Take the 2-minute tour ×
Stack Overflow is a question and answer site for professional and enthusiast programmers. It's 100% free, no registration required.

I want to generate a sequence like a multiplication table. So for a start of 1 and a stop of 10 I am looking for a sequence like

1, 2, 3, 4, 5, 6, 7, 8, 9, 10,  // 1*1 - 1*10
2, 4, 6, 8, 10, 12, 14, 16, 18, 20, // 2*1 - 2*10
3, 6, 9, 12, ... // 3*1 - 3*10

Here is my lame start at it, however I can't seem to figure out how to cleanly increment j when the stop is reached, or how to reset i back to the start.

let multable (start,stop) =
    (start,start)
    |> Seq.unfold(
        fun (i,j) ->
        Some(i*j, (i+1, j)))

let its = multable(1, 1)

let first10 = Seq.take 10 its
printf "%A" (Seq.to_list first10)

Which of course gives me 1, 2, 3, 4, 5, 6, 7, 8, 9, 10

share|improve this question
add comment

4 Answers

up vote 3 down vote accepted

Use a sequence expression:

let multable start stop = seq{
    for a = start to stop do
      for b = start to stop do
        yield a*b
}

Output:

> multable 1 3 |> Seq.to_list;;
val it : int list = [1; 2; 3; 2; 4; 6; 3; 6; 9]

It's weird to represent a fundamentally 2d structure in this fashion. Why not a sequence of sequences:

let multable2 start stop = seq {
    for a = start to stop do yield seq {
      for b = start to stop do
        yield a*b
    }
}

Output:

val multable2 : int -> int -> seq<seq<int>>

> multable2 1 3 |> Seq.to_list;;
val it : seq<int> list = [seq [1; 2; 3]; seq [2; 4; 6]; seq [3; 6; 9]]

If you want to be "clever" and avoid multiplication:

let multable4 start stop = seq {
    for a = start to stop do yield seq {
      let s = ref 0 in
      for b = start to stop do
        s:=!s+a
        yield !s
    }
}

I don't actually see any nice prepackaged "sequence from a to b" outside of comprehensions/sequence expressions, although there's obviously [a..b] (list) and [|a..b|] (array) which you can project through Seq.unfold, Seq.map, etc. to make a Seq.

share|improve this answer
    
nice –  Byron Whitlock Sep 16 '09 at 22:23
    
Thanks, I ended up going with the first construct. I want to be able to filter the Sequence of all of these numbers. It might be possible to filter the 2nd 'dimension' of those sequences, however this seems easier to me. –  esac Sep 16 '09 at 22:41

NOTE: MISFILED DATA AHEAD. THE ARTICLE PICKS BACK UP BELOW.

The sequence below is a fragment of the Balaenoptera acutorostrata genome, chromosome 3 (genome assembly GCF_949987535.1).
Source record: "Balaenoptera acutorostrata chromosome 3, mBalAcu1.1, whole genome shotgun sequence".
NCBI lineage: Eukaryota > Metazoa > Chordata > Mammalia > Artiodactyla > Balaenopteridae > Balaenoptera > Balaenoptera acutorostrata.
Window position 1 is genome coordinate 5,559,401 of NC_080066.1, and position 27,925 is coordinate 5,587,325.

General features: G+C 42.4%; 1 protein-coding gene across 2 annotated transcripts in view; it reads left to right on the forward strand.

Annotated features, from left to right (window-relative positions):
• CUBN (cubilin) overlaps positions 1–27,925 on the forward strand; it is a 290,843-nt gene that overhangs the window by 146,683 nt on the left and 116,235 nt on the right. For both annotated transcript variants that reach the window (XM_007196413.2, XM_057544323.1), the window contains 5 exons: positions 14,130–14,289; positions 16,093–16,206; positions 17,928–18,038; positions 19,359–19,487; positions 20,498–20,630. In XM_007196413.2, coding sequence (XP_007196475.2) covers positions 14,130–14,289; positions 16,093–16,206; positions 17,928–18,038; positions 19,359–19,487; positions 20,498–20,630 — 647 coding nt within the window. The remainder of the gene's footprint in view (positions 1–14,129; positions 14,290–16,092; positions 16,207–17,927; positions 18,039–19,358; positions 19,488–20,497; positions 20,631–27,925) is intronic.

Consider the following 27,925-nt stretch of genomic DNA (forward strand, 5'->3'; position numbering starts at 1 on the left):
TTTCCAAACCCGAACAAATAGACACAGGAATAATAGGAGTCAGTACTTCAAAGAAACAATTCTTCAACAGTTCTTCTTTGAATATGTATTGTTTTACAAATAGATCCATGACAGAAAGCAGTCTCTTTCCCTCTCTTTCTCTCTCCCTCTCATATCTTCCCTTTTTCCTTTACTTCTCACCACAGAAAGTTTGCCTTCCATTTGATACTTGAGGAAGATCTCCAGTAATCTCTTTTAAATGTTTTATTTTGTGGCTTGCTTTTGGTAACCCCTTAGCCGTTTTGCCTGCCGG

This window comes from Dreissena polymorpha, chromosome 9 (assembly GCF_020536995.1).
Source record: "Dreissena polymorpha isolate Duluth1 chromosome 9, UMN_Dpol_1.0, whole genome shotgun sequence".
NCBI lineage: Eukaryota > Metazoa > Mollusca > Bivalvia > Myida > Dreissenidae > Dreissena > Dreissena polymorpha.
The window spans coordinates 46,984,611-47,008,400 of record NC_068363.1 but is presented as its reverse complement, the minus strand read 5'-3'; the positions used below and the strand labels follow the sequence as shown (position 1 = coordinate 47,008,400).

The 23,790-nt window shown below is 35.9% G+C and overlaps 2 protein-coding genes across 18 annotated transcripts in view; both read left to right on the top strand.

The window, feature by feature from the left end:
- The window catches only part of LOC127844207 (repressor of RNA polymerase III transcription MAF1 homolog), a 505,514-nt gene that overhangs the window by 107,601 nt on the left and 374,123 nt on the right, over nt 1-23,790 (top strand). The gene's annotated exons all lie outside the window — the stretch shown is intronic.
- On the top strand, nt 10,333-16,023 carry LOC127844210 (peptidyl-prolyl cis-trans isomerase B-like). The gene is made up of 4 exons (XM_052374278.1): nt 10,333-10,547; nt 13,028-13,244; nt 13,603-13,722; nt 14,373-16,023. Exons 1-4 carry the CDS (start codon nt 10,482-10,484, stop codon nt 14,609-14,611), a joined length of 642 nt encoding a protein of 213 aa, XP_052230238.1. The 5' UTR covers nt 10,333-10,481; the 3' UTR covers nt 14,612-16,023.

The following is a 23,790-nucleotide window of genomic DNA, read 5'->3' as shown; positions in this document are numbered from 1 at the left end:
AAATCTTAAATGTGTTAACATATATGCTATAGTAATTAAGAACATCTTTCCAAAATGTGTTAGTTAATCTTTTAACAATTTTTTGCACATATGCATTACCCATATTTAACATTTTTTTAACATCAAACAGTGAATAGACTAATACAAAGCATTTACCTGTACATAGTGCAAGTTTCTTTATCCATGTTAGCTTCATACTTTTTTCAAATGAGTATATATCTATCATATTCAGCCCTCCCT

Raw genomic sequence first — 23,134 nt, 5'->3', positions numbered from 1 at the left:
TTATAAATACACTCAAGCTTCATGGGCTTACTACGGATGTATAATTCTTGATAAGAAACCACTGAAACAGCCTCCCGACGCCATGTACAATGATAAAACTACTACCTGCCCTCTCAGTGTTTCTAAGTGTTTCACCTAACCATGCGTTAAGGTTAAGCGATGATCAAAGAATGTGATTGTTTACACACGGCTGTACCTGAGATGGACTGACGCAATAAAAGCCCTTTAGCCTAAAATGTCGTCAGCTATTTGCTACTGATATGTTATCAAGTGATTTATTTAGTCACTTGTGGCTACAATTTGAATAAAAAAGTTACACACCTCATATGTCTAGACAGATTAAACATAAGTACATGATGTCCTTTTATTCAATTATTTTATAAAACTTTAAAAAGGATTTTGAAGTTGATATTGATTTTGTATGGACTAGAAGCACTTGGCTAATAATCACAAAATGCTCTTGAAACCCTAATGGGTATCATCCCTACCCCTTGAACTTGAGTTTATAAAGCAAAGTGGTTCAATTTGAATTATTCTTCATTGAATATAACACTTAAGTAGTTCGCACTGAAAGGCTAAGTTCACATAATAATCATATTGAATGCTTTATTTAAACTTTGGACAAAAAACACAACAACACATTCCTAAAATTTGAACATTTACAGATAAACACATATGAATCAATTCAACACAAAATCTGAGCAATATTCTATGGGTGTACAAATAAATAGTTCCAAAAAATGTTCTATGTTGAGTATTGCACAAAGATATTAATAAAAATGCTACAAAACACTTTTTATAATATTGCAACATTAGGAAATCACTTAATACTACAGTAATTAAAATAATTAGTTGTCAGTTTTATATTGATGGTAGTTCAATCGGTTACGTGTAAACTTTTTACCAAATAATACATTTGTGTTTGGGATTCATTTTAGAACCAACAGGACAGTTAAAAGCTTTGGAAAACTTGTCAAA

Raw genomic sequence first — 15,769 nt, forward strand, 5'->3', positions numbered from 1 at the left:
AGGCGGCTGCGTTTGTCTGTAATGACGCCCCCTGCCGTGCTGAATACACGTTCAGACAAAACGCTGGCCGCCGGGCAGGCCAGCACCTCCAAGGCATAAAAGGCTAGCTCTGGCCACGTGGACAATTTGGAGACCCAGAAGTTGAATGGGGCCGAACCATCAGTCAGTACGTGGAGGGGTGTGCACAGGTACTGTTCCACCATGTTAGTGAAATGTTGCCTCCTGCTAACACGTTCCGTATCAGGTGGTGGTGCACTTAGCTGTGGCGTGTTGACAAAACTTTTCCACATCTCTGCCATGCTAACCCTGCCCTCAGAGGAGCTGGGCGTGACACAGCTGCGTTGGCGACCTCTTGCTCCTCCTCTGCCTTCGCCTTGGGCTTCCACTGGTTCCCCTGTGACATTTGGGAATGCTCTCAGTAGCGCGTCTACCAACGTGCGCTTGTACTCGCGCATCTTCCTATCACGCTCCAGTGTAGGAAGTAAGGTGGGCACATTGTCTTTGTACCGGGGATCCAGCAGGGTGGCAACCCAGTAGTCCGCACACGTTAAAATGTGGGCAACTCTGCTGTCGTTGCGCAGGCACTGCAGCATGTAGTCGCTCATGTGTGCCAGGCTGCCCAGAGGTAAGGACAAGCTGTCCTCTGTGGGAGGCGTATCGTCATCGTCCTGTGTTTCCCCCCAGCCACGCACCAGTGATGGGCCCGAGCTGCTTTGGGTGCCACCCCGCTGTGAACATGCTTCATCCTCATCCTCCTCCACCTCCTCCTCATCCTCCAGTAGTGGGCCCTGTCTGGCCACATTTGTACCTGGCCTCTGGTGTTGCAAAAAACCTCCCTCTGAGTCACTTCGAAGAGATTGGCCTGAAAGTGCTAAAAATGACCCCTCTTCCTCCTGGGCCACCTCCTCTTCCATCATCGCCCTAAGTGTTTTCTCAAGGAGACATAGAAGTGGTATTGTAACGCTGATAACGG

add comment

I can't really think of many cases where I'd prefer Seq.unfold over an equivalent list comprehension:

> let multiplication n m = [for a in 1 .. n -> [for b in 1 .. m -> a * b ] ];;

val multiplication : int -> int -> int list list

> multiplication 5 5;;
val it : int list list =
  [[1; 2; 3; 4; 5]; [2; 4; 6; 8; 10]; [3; 6; 9; 12; 15]; [4; 8; 12; 16; 20];
   [5; 10; 15; 20; 25]]

Occasionally the Array.init methods are useful too:

> let multiplication n m = Array2D.init n m (fun n m -> n * m);;

val multiplication : int -> int -> int [,]

> multiplication 5 5;;
val it : int [,] = [[0; 0; 0; 0; 0]
                    [0; 1; 2; 3; 4]
                    [0; 2; 4; 6; 8]
                    [0; 3; 6; 9; 12]
                    [0; 4; 8; 12; 16]]
share|improve this answer
add comment
let Table r c =
    [for row in 1..r do
        yield [for col in 1..c do
                    yield row * col]]
printfn "%A" (Table 5 4)                    
// [[1; 2; 3; 4]; [2; 4; 6; 8]; [3; 6; 9; 12]; [4; 8; 12; 16]; [5; 10; 15; 20]]
share|improve this answer
add comment

Here's another way to use sequences:

let rec fromXToY x y =
  seq {
    if x <= y
    then yield x; yield! fromXToY (x + 1) y;
    else ()
  }

let scaledSequence factor items =
  Seq.map (fun x -> factor * x) items

let mulTable x y =
  let sequenceOfIntegersMultipliedByValue = (fun n -> scaledSequence n (fromXToY x y))
  let seqOfSeqOfValues = Seq.map sequenceOfIntegersMultipliedByValue (fromXToY x y)
  // Convert the sequence of sequences to a simple sequence of values
  Seq.fold Seq.append Seq.empty seqOfSeqOfValues
share|improve this answer
add comment

Your Answer

 
discard

By posting your answer, you agree to the privacy policy and terms of service.

Not the answer you're looking for? Browse other questions tagged or ask your own question.